Sometimes I feel a little sorry for people in high public office. First they are photographed everywhere they go, then the picture editors choose the photos that show them at their worst. Mrs Clinton, for example, is always shown is if she were playing Lady Macbeth. Of course, there is an explanation for this other than the malice of picture editors, but being charitable I prefer not to think it.
In France, President Hollande is always photographed looking bemused, not very intelligent and completely out of his depth. He has the air of a man who has wandered from his natural environment, say a provincial branch of a bank he is deputy manager, into the midst of a world war raging all about him. He not only lacks charisma (which is not necessarily a bad thing when one considers the damage sometimes wrought by charismatic persons), but has a kind of negative charisma. When one looks into his face, one wants to go to sleep. He manages to be both boring and wrong-headed at the same time; obstinacy is his substitute for strength.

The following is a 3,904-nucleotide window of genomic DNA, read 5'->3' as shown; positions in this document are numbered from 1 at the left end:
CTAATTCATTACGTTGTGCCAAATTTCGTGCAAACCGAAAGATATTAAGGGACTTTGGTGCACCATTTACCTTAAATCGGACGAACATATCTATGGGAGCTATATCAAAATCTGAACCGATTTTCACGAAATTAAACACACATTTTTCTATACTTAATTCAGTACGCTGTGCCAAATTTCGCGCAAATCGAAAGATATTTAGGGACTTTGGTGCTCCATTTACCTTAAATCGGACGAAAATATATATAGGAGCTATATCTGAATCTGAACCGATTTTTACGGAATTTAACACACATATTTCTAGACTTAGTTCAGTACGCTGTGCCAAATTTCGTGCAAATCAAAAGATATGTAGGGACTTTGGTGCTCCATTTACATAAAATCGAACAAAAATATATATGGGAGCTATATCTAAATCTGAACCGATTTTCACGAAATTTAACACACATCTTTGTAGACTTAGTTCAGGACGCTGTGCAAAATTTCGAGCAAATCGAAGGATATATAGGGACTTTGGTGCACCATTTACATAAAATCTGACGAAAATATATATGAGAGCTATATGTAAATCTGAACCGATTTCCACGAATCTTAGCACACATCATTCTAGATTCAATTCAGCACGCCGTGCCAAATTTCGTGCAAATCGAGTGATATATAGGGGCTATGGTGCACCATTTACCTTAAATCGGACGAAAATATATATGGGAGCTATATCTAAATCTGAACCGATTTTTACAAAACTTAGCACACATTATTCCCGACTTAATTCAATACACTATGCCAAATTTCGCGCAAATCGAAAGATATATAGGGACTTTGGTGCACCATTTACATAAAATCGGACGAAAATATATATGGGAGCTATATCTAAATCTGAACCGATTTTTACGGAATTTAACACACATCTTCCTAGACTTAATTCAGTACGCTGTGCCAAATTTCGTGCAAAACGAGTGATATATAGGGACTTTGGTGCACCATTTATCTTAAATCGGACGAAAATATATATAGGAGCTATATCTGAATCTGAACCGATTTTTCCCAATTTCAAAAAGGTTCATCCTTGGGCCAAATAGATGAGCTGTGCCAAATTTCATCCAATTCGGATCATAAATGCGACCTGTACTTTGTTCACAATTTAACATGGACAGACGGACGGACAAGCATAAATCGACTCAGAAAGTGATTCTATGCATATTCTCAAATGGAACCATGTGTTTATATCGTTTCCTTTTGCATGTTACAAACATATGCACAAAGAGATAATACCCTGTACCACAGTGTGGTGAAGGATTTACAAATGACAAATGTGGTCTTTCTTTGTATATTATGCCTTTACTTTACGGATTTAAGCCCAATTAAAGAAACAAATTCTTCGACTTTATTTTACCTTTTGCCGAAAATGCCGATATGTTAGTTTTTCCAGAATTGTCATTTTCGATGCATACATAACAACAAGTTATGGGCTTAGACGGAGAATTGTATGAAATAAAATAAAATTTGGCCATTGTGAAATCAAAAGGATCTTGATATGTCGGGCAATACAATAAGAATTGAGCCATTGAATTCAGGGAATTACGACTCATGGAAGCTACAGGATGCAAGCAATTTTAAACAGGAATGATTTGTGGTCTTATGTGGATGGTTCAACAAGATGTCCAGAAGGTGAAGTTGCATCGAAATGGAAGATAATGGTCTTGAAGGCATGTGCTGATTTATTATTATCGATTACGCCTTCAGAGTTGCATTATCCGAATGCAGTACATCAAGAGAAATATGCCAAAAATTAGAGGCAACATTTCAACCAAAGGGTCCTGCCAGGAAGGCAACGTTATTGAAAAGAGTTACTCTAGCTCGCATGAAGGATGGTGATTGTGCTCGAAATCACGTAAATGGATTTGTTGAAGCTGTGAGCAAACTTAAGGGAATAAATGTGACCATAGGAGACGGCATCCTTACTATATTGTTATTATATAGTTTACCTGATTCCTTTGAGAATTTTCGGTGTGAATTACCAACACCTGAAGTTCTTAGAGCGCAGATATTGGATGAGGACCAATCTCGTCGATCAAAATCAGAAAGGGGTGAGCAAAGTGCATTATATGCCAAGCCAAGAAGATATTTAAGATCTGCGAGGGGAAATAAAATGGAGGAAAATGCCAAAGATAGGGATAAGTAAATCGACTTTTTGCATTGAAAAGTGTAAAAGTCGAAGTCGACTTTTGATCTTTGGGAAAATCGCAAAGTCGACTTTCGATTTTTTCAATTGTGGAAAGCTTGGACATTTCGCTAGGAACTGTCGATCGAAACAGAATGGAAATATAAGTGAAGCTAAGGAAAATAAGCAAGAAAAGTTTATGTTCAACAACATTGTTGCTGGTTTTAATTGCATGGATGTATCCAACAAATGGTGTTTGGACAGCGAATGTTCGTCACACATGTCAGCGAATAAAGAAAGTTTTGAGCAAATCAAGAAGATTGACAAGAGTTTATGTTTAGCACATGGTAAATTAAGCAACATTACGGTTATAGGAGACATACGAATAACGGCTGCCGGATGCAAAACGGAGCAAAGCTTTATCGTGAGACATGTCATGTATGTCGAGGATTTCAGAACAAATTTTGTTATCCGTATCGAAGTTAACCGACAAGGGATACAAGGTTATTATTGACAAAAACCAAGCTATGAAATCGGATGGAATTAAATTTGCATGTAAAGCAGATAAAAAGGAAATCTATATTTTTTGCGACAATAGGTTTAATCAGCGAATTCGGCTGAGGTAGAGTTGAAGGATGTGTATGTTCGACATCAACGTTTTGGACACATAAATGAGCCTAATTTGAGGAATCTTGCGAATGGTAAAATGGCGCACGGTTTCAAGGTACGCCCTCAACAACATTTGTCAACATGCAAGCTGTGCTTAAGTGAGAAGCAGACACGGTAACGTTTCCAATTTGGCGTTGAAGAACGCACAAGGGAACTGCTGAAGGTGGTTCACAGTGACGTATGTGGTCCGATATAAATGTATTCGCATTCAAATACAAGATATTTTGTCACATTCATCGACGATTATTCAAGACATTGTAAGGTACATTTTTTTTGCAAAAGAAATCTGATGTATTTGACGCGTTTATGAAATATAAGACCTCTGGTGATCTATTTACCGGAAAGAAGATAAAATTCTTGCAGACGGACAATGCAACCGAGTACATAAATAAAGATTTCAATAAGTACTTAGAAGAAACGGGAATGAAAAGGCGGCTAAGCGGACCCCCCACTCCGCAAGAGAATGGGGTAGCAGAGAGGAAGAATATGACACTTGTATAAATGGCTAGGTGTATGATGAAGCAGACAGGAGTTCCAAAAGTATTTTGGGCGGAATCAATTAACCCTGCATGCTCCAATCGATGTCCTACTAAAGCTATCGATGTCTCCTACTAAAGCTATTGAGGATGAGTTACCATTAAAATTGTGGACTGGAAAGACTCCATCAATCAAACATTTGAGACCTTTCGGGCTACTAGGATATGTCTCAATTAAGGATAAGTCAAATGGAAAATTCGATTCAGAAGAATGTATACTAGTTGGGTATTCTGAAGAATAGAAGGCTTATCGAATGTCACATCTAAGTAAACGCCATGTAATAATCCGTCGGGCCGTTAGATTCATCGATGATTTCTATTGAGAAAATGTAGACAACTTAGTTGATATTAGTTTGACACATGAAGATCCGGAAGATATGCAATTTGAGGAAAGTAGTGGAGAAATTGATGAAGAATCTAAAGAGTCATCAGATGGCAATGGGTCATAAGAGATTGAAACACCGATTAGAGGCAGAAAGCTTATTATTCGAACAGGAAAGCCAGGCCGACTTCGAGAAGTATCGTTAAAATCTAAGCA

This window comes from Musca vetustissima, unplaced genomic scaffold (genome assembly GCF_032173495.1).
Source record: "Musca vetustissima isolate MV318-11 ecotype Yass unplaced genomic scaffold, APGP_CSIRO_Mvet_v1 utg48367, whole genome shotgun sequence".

Poor man! Everything is going wrong for him. He is the object of universal ridicule and contempt. He is booed and hissed in public, he has the lowest rate of approval of any French president of the Fifth Republic (even his supporters think nothing of him), the economic situation in France is deteriorating, he made a complete fool of himself over Syria, and so it goes on. In his election campaign he made much of his desire to be ‘a normal president’ by contrast with his opponent, Nicolas Sarkozy, whose main ambition in life seemed to be to appear in as many newspapers, magazines and TV programmes as possible. Recently an article in the Journal du dimanche called him Normal the First.
It goes without saying that ‘normal’ men do not become President of the French Republic. It is true that Mr Hollande reached the Elysée only by accident, thanks to the public exposure of Mr Strauss-Kahn’s goatish disposition; but normal men do not devote their entire lives to politicking, as he had done. Unfortunately, his abnormality lay not in the sphere of ability, but in that of ambition: he is the most characteristic of modern types, the ambitious mediocrity.
There is nothing wrong with being mediocre. Most of us are mediocre in most things. Allied with ambition and ruthlessness, however, it becomes a curse. You have only to look at the British political class to understand that.